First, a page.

3D Printing has become a staple of my everyday work routine to help with prototypes for the design I am working with. Each time I want to fondle an iteration, I hit print. Need some parts in quantity? I hit print for each set of cavities. Need a quick fixture to aid in inspection or finishing? I hit print, and so on. You get the picture.
I was recently reading a timeless article on Techrepublic, and here’s their definition of some of the best types of 3D printing technologies.
Fused deposition modeling – one of the best examples of this technology brought to popularity by Makerbot. These printers melt a plastic filament and deposit the plastic in layers until it fills up the model. There are two types of plastic, both of which MakerBot uses: ABS, which is sturdy and made from oil-based resources, and PLA, which is biodegradable and made from plant-based resources.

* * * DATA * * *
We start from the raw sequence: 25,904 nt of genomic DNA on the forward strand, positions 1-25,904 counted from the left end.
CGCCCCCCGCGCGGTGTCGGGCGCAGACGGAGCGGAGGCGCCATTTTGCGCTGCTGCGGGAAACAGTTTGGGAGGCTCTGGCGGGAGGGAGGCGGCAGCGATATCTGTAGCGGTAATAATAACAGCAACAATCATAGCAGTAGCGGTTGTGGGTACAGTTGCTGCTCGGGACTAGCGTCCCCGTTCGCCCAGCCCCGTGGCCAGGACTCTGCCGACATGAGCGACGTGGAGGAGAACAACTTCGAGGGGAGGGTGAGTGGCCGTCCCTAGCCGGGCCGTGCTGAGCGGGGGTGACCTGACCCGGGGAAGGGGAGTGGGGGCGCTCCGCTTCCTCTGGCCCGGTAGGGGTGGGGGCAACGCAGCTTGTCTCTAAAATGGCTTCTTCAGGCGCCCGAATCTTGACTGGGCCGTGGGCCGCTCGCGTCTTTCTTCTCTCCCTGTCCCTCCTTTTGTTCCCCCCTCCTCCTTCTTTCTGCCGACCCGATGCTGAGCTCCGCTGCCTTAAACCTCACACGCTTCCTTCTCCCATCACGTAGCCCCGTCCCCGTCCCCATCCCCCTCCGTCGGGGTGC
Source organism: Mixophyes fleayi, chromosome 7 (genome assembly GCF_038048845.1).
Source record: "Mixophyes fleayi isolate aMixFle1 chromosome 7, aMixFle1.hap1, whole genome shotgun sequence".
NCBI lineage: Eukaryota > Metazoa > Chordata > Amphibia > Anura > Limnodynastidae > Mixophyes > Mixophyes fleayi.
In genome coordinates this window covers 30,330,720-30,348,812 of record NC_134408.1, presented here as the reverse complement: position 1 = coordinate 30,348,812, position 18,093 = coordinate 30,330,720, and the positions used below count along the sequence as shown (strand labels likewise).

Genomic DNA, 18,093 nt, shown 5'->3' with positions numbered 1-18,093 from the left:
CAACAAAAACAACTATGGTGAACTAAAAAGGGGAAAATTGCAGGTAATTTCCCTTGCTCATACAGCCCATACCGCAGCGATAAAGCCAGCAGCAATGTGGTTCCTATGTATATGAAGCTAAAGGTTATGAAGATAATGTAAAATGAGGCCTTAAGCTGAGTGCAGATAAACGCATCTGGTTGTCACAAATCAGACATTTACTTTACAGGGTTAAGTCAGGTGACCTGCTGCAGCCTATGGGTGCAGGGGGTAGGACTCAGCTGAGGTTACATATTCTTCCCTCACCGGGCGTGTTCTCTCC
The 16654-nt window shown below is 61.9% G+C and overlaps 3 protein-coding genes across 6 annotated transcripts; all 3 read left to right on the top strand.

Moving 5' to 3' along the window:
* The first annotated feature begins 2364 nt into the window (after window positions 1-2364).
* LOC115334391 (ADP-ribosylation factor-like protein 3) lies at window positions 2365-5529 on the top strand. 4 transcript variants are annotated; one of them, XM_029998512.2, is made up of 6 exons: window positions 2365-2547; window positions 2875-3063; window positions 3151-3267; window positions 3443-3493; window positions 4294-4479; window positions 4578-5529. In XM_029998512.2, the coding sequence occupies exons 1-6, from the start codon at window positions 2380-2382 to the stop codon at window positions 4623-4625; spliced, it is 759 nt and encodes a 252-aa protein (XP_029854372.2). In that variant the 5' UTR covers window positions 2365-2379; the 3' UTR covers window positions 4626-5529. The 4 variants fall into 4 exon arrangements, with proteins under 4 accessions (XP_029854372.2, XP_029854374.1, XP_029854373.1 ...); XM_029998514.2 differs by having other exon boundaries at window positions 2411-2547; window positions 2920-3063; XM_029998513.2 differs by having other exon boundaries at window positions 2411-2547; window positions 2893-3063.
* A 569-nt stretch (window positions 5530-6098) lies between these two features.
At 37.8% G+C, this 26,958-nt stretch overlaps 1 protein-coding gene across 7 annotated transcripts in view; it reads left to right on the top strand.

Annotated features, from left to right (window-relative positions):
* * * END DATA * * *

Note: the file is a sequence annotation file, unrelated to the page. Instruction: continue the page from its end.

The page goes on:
Stereolithography – This type of machine uses a laser to cure a resin and build the prototype one layer at a time. Rapid prototyping, another form, doesn’t use supports to hold up the part so that it can be built faster, but in basic stereolithography, the supports must be manually removed from the part.
Selective laser sintering – This type of 3D printing is where lasers are used to sinter powdered metal, binding the powder together to create a solid structure. After each layer is sintered together, the structure drops and the next layer is built on top of it. A really effective way to streamline the print.